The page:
I am convinced that the various fields that spread through and over and around the body as a result of every physiological process did not evolve merely for the convenience of the physician. Instead, these fields convey the information that tells every part of the body what every other part is doing.

INFORMATION FROM ACTION.

Edward Adolph, who has written eloquently about regulatory processes, has stressed that information is ALWAYS created by actions, and the resulting feedback integrates activities.

Consider, for example, the way the vertical stance is maintained. We never stand still. The tone of the anti-gravity muscles is constantly changing; the body sways forward and backward around the axis of rotation of the ankle joint. Gravity tends to carry the body forward. This stretches anti-gravity extensors such as the triceps surae (gastrocnem us and soleus). Stretch receptors within these muscles (called musclespindles) detect the stretch and stimulate the muscles to contract, and the body begins to sway backward. The stretch receptors in flexors, pressure receptors on the bottoms of the feet, and position sensors in the knee joints detect the sway and inhibit the extensors. The body sways forward again.

I am suggesting that the various tissues of the body listen-in on the neural and muscular signals that lead to an action, such as a muscle contraction; and they listen to the subsequent messages that report the activity has been accomplished. These messages are detailed; they provide information on muscle length, tension, and velocity of stretch.

INFORMATION FROM THE ENVIRONMENT

A third way the various tissues in the body “know” what is happening arises because of interactions with the environment. Running on grass is different from running on pavement, for example, and results in a different set of messages. The same muscles may be involved, and similar “information from action “may be reported by the various receptors, but a different set of tensions and compressions generate a set of signals as a consequence of the piezoelectric properties of connective tissue. When a bone or tendon is placed under load, the stresses within the atomic lattice produce measurable electric fields that spread through the surrounding tissues, providing information about the magnitude and direction of the forces present. A Tension in one direction will produce a field of a certain polarity which will cause collagen fibers to be laid down. A different tension will yield an opposite electrical polarity, and collagen will be resorbed.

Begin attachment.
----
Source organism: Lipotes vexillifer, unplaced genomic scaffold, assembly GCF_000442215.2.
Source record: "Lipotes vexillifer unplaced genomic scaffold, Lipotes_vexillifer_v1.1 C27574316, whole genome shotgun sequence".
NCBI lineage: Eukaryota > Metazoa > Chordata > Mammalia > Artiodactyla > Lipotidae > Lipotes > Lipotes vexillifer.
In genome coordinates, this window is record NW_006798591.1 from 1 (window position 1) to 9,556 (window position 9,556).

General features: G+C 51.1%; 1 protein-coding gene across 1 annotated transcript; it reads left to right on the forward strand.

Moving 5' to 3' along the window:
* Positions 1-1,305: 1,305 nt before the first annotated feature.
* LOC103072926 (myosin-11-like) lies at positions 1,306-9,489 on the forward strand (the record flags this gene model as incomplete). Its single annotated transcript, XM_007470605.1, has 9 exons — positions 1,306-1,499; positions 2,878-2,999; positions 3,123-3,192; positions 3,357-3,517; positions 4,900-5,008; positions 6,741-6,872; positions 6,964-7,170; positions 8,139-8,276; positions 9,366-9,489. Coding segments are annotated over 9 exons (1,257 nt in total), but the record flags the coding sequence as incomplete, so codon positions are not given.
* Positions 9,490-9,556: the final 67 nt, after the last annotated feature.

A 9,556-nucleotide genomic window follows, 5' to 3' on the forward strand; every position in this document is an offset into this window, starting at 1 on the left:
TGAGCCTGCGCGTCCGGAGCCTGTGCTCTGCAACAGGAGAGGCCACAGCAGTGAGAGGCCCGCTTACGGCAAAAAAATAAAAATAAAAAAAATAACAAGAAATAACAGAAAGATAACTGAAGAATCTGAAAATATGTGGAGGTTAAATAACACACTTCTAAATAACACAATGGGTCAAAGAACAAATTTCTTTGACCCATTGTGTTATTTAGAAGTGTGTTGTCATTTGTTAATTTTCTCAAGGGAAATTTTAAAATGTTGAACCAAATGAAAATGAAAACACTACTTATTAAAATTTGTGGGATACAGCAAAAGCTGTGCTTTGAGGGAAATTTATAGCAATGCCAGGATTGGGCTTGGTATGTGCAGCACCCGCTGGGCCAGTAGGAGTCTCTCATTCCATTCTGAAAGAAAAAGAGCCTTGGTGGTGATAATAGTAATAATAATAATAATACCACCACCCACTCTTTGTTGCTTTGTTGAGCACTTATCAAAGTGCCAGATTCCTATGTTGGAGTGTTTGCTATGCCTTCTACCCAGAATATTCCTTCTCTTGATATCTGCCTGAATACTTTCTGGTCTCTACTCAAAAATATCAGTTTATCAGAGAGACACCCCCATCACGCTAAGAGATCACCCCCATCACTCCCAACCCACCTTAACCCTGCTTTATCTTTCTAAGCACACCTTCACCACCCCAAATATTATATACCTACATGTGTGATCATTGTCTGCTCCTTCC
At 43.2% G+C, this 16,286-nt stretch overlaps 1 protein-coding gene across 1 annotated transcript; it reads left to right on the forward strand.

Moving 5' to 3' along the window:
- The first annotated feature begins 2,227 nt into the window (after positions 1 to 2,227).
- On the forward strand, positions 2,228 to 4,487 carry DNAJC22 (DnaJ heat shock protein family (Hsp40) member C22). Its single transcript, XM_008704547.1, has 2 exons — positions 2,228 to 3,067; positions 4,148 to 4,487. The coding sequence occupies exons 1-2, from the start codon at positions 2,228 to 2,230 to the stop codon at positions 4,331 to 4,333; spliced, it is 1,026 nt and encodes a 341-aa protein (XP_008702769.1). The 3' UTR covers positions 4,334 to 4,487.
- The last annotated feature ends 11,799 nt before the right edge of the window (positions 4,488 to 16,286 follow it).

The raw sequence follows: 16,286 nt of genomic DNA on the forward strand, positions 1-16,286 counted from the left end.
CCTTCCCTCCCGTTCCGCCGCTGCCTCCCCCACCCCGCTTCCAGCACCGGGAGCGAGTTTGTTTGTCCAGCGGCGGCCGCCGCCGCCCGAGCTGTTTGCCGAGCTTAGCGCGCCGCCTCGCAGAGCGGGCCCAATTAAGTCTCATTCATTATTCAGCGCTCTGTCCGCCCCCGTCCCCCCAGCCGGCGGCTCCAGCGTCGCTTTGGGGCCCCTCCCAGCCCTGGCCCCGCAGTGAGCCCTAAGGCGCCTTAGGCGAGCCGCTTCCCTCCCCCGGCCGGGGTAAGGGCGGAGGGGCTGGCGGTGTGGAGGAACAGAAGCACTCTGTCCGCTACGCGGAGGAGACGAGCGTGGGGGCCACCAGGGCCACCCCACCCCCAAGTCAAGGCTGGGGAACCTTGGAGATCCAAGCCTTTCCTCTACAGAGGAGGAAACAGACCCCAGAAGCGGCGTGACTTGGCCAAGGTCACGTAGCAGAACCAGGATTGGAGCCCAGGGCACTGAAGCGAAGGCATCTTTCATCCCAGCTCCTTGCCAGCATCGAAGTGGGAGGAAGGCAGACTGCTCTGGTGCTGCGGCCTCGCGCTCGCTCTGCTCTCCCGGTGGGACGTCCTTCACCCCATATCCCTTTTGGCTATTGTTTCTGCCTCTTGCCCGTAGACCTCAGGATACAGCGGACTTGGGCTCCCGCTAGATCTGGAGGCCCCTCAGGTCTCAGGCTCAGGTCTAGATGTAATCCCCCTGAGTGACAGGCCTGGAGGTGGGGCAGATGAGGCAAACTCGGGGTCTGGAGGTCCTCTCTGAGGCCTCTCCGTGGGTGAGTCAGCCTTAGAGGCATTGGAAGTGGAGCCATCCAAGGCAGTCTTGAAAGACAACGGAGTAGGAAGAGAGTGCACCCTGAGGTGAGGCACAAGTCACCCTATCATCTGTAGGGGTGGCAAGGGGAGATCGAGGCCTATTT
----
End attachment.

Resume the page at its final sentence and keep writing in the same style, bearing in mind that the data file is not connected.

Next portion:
Virtually all of the tissues in the body exhibit the piezoelectric effect. The skin is piezoelectric. The folding and stretching of skin at a joint produces signals descriptive of the forces exerted on the body surface. Teeth and blood vessel walls are also piezoelectric.

Running creates rhythmic compressions on bones and cartilages, and cycles of tension in tendons. Both processes result in rhythmic piezoelectric fields. Each impact of the foot on the running surface creates a veritable symphony of electromagnetic fields that tell a precise story of the forces developed within the body fabric. Running on grass will produce a totally different melody than running on pavement.

Note that the structures which conduct tensions and compressions to and from the environment and which, therefore, make motion possible are, in a sense, receptors as well. They produce a set of signals that tells the story of the dynamic relations between the body and the environment.

THE ROLE OF BODYWORK.

An organism that is competent in carrying out the function we call “maintenance of shape” will have better chances of surviving. First, an individual with the ability to adapt his or her entire structure and movement patterns to a new activity will be less inclined to make mistakes that could lead to injuries. Secondly, this individual will experience less wear and tear on his or her structure, which will be optimized to withstand the tensions and compressions that arise from repeated activities.

To effectively carry out the function we have referred to as “shape maintenance” communication is essential. When tissues are contracted, inelastic, dehydrated, stiff, dense, poorly conductive of information, communication will be impaired and adjustments of the whole body to use-patterns will not be optimal.

A goal of many forms of body-work is to open up free communication between the various parts of the organism. The signalling we are discussing here is one aspect of this communication. When the organism is effective at communicating with it self, the signals that are used by cells to maintain and regulate shape flow freely to all parts of the body. I am convinced that the maintenance of body shape is an important function that is enhanced by Rolfing and the Movement work.

Part III: How the cells respond; the role of tissue memory; conclusions.

References

Wolff’s Law is described in an article by Bassett, C.A.L., “Biological significance of piezoelectric city”. Calcified Tissue Research1:252-272.

Burr, Harold S. and A. Mauro, 1949.”Electrostatic fields of the sciatic nerve in the frog”. Yale Journal of Biology and Medicine21:455-462.

Kalmijn, A.J., 1966. “Electro-perception in sharks and rays”. Nature 212:1232-1233.

Adolph, Edward F., 1982. “Physiological Integrations in action”. The Physiologist 25 (2), 67 pp. Published by the American Physiological Society.

Smith, J.W., 1957. “The forces operating at the human ankle joint during standing”. Journal of Anatomy 91:545-564.

Hellebrant, F.A., 1938. “Standing as a geotropic reflex. The mechanism of the asynchronous rotation of motor units”. Journal of Anatomy 121:471-474.How Does the Body Maintain Its Shape? – Part II